Posted in: Culture

The Alabamafication of America

By | February 14, 2017


The 2016 presidential election looked, more than anything else, like an Alabama election. Donald Trump’s relentless appeals to populist conservative ideas echo decades-long trends in the South. The current worries about Trump’s irresponsible governing style are similar to concerns Alabama commentators have been expressing about their often-demagogic leaders since before the 1940s. To understand the Trump administration, in which Alabama Senator Jeff Sessions will likely serve as attorney general, we should look to Alabama, and the reasons why the state government is teetering toward collapse.

Leaders in all three branches of Alabama’s government are either under investigation or have been recently removed from office. After using his position to obtain over $1.1 million in financial favors, Mike Hubbard, the former speaker of the Alabama House of Representatives, was convicted of 12 felony corruption charges in July 2016. He has been described by many as “the most powerful man in Alabama,” a state where the governor has relatively little authority and the legislature holds all the cards—a simple majority is all that is required to override most vetoes. The Hubbard trial was full of fireworks, including testimony from former Governor Bob Riley, but ended in a sentence of only four years in prison.

The drama of the Hubbard case stirred up another scandal which otherwise might have gone unnoticed. Governor Robert Bentley, a man who ran his 2010 campaign on family values, divorced his wife of 50 years after allegedly having an affair with his powerful chief advisor, Rebekah Caldwell Mason. Although neither admit to a “physical affair,” sexual voicemails the governor left for Mason say otherwise. Bentley could be prosecuted for abuse of power—as governor, he ordered a state law enforcement helicopter to retrieve his wallet, which he had left by accident at his ex-wife’s house in Tuscaloosa on his way to the beach.

In 2016, Roy Moore, the former Chief Justice of the Alabama Supreme Court, was removed from the bench for ethics violations after he ordered the state’s probate judges to ignore the U.S. Supreme Court’s ruling legalizing same-sex marriage. The result has been mass confusion in courthouses across the state, several of which stopped issuing marriage licenses altogether. Moore was previously removed from the same office in 2003, after erecting a stone monument of the Ten Commandments in the Alabama Judicial Building and ignoring a court order to have it removed.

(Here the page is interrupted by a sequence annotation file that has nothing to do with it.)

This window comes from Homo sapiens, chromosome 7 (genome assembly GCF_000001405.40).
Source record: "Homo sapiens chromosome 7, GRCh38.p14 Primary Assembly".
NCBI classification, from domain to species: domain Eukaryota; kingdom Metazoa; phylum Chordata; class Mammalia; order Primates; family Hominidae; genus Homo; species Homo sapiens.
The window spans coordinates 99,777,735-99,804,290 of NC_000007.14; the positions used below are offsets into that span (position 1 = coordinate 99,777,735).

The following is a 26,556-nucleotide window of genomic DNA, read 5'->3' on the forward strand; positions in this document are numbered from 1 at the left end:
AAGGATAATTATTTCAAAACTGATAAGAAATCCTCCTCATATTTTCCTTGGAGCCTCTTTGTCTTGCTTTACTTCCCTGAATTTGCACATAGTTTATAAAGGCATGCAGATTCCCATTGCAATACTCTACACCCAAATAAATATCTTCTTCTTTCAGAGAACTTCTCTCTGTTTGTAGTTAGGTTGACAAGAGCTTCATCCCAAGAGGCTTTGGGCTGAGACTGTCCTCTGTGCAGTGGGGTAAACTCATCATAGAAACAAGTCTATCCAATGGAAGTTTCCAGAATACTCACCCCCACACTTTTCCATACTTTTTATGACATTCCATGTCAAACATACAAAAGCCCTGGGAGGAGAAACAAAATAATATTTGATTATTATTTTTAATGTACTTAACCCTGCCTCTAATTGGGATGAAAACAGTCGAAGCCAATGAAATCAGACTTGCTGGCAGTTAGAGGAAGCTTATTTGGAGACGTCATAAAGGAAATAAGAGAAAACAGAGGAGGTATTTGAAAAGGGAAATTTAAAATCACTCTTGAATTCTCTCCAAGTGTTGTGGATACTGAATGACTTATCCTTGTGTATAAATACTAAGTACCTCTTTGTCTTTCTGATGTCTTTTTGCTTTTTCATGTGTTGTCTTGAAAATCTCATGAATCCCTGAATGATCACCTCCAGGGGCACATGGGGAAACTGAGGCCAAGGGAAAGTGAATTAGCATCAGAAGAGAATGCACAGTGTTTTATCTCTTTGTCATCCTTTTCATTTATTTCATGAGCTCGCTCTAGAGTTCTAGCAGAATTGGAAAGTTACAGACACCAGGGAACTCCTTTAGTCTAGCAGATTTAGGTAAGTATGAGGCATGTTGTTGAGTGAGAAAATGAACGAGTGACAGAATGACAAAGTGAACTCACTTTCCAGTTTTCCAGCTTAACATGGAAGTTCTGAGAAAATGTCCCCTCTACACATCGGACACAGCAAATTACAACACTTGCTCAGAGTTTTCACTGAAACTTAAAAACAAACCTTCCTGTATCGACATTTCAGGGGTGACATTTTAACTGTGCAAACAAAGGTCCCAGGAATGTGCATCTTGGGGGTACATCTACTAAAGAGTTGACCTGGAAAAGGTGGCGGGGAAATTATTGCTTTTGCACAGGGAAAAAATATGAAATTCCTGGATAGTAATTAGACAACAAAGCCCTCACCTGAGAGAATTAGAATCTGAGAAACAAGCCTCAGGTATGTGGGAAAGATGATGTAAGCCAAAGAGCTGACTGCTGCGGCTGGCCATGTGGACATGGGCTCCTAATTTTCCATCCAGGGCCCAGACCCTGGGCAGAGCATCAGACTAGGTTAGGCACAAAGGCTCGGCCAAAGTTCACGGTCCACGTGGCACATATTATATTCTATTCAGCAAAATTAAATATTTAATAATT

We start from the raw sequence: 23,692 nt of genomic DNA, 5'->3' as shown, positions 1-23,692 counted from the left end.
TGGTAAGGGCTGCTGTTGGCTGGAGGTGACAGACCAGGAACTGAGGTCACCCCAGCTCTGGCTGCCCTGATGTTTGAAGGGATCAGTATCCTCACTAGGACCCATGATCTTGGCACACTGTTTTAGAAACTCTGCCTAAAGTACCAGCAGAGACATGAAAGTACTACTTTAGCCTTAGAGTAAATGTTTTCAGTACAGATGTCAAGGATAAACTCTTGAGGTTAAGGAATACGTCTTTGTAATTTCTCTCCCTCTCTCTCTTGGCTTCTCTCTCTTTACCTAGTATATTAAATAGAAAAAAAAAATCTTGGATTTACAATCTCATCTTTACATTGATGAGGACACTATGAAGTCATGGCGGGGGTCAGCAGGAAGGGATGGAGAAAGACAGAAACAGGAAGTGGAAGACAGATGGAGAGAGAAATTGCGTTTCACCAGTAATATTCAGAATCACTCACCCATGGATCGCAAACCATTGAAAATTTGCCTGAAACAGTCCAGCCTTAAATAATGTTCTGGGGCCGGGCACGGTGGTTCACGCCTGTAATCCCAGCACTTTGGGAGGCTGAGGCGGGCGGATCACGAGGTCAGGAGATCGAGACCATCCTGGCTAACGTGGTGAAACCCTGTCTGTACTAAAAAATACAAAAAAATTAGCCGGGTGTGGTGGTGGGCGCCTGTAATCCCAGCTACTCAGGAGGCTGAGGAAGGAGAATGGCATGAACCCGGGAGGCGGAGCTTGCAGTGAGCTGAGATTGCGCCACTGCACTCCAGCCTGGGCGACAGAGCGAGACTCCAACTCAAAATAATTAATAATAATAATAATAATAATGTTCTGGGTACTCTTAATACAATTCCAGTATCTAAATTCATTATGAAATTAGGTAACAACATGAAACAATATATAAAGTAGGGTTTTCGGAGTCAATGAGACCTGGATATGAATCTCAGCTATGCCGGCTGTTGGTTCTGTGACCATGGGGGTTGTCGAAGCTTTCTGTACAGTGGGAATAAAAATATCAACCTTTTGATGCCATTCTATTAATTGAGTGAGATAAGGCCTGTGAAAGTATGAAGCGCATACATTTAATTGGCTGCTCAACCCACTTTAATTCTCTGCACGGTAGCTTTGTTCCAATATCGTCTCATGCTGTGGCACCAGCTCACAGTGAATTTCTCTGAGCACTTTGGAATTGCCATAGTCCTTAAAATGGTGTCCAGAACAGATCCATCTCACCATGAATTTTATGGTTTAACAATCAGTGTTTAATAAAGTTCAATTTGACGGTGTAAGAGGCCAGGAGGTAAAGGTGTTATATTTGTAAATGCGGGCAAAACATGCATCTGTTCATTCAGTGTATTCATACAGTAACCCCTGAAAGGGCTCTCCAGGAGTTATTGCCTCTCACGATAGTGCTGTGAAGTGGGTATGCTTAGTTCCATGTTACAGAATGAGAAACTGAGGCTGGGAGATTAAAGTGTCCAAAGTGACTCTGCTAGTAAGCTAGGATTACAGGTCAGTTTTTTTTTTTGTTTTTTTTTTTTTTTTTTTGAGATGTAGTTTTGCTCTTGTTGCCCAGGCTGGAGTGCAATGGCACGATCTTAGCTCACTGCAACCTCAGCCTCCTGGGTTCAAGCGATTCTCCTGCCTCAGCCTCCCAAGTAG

Montgomery, the state capital, has become dominated by special interests, creating an environment where corruption is the norm. Far-right swings in the electorate have enabled extremists like Moore to come to power. But the forces destabilizing Alabama are not unique to the state. Donald Trump’s cabinet selections suggest that moneyed interests will be given influence in the federal government, and that far-right voices, like Steve Bannon, will be given a stage. Montgomery’s fate may be Washington’s future.

After the election of Donald Trump, many commentators expressed shock that the president-elect, with his lewd comments and sexual impropriety, did so well in the South, a place known for “family values.” The truth is the South has never prioritized the personal values of its leaders. Back in the 1940s and 50s, Governor “Big Jim” Folsom was one of the most popular men ever to hold the position. To this day, many Alabamians say that if another Folsom ever runs for office, they’ll vote for him, because Big Jim famously paved rural roads to underserved places (including my grandparents’ childhood homes). Big Jim was also famous for his vices—in a televised debate with George Wallace, Folsom showed up drunk and failed to remember the names of his many children. His apocryphal line—“if they bait a hook with whiskey and women, they’ll catch Big Jim every time”—remains prominent in Alabama lore.

The lesson is simple: populism rises above all other concerns in Alabama. Demagoguery has a long track record of success in the South, and a politician who sufficiently channels that energy can say and do most anything—“grab them by the pussy,” for example—and still win by a landslide. George Wallace’s racism cost Alabama millions in economic development and outside investment, yet his populist appeal won elections. He served several nonconsecutive terms as governor, including one as late as the 1980s.

Trump won the election with the same flair as Folsom. With his cabinet picks and his agenda, it looks like Trump will govern like an Alabamian as well, with the classic strategies of a Montgomery politician.